It’s not that a cadre of aesthetes gathered in a smoke-filled room just to harrass composers with some artificial ideal of how music should behave. The “rules” are, simply, the realization of how music actually works. Direct fifths, parallel octaves, doubled major thirds or leading tones are usually red flags signaling that a weakness is present. Your job is to find it and fix it. Singers feel it when there’s something not quite jake; often that knotty passage snagging rehearsal is exactly where a parallel fifth or a cross-relation has attached itself. Apply antibiotic, stat.

But the rub is that the weakness is usually not the parallel fifth itself. That effect is sometimes exactly what’s needed. No, it is usually something deeper. It is a lack of attention to the melos, a disregard for the flow. And to the flow, oh!, attention must be paid. Maybe that seems too much to make of such a buttoned-down form, but there is electricity, flowing right there under the surface, crackling, daring you to touch it. But you will not touch it, will you, because fixing the problem means going deeper than you thought you could, deeper than you thought there was depth, deeper than what you allowed yourself to believe “just” a hymn could be.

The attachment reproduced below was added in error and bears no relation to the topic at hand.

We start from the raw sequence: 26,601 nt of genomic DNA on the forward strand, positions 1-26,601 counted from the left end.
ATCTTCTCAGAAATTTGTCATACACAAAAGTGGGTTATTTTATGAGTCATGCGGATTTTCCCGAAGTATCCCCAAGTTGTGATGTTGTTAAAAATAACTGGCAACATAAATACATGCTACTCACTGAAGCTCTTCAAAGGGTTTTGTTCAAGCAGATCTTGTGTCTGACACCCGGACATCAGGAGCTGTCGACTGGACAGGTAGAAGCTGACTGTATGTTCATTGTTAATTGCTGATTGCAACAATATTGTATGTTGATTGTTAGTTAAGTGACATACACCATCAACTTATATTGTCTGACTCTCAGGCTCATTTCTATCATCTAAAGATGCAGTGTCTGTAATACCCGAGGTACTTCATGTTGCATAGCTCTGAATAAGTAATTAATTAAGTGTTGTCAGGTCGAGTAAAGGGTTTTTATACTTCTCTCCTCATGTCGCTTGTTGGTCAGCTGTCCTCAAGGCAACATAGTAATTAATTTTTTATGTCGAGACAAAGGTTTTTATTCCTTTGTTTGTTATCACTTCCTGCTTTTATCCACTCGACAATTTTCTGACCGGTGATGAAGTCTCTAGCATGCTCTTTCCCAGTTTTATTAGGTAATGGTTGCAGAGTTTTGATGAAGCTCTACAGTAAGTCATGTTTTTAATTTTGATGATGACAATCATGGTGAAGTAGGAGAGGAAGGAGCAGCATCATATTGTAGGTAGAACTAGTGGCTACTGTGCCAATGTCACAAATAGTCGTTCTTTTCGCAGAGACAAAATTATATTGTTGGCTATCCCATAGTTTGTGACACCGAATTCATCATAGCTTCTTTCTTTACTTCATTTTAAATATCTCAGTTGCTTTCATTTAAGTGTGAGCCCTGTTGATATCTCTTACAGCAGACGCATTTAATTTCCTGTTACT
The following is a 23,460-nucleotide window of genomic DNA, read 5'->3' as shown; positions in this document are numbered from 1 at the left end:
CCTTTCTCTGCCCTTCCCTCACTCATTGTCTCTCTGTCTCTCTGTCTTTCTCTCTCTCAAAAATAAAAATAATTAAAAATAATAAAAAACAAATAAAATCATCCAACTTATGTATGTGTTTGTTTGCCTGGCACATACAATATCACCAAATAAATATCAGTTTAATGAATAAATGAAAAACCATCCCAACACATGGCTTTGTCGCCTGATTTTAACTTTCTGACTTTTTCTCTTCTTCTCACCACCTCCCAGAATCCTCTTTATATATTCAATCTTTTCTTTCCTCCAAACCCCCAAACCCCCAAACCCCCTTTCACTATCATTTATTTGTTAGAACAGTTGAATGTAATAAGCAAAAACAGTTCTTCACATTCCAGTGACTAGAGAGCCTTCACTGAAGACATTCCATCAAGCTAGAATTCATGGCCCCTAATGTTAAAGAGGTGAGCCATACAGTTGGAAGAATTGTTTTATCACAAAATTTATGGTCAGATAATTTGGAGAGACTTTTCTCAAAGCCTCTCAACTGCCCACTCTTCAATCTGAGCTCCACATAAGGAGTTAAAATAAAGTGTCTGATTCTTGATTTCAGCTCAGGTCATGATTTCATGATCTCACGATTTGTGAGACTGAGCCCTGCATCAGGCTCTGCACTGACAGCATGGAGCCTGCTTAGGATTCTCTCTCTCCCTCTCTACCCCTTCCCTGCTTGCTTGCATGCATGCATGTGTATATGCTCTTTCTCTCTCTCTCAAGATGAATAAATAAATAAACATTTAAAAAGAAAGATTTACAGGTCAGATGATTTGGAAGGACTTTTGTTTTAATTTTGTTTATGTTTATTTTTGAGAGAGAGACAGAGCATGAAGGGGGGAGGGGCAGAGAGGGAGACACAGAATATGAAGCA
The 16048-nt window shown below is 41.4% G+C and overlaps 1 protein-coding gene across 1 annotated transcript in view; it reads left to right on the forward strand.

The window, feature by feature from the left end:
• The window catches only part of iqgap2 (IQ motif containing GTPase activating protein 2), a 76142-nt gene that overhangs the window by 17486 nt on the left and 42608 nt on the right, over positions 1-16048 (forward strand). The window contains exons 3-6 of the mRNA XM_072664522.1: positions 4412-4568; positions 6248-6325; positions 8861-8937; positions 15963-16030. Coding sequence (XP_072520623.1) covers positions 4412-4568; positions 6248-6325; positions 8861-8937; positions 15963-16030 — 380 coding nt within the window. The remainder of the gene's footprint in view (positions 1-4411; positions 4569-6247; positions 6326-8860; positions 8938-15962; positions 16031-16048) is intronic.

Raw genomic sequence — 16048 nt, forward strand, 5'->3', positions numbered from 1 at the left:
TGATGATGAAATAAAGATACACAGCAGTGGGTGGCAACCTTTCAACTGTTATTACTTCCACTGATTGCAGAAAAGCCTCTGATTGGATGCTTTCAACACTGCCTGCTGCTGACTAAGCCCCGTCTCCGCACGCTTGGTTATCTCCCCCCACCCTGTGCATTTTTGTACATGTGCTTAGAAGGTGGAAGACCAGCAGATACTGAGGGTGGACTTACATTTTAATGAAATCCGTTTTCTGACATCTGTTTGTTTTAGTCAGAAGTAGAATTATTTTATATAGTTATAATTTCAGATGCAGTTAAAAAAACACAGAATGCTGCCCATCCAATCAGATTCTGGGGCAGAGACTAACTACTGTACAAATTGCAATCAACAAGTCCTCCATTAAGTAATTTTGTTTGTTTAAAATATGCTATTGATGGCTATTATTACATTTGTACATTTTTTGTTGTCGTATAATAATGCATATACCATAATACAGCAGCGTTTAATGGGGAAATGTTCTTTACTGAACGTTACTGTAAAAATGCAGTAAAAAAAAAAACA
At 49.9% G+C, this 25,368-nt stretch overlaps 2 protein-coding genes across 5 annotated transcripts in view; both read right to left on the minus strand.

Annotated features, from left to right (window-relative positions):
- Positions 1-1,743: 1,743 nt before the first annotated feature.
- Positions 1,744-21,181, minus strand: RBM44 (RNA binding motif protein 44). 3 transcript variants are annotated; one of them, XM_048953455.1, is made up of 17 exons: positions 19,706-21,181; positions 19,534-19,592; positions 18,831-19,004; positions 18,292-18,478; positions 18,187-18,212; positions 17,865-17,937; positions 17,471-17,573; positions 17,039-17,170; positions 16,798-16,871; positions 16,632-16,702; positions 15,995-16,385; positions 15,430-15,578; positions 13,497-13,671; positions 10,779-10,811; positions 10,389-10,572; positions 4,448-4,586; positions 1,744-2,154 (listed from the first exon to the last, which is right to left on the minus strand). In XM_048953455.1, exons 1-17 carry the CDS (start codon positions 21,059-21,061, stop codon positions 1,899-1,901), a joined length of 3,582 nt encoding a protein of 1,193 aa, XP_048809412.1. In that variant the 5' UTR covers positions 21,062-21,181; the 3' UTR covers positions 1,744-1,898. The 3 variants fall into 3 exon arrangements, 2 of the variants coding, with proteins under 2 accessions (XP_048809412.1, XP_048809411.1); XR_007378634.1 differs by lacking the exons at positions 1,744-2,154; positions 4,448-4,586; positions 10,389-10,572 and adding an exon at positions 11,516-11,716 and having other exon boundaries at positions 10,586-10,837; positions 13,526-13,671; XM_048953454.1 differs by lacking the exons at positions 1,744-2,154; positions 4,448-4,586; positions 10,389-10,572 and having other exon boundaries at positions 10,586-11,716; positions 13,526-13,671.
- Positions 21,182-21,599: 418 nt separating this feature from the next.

In the early 1980s Jackie and I were organist and choir director, respectively, of Lower Merion Baptist Church in Bryn Mawr. 2008 is their 200th Anniversary, and they’ve asked me to compose something for their Anniversary service on September 14th. Pastor Jonathan Malone suggested something involving the following passage, which I thought was a brilliant choice:

Hebrews 12:1,2 (KJV)

Wherefore seeing we also are compassed about with so great a cloud of witnesses, let us lay aside every weight, and the sin which doth so easily beset us, and let us run with patience the race that is set before us, Looking unto Jesus the author and finisher of our faith; who for the joy that was set before him endured the cross, despising the shame, and is set down at the right hand of the throne of God.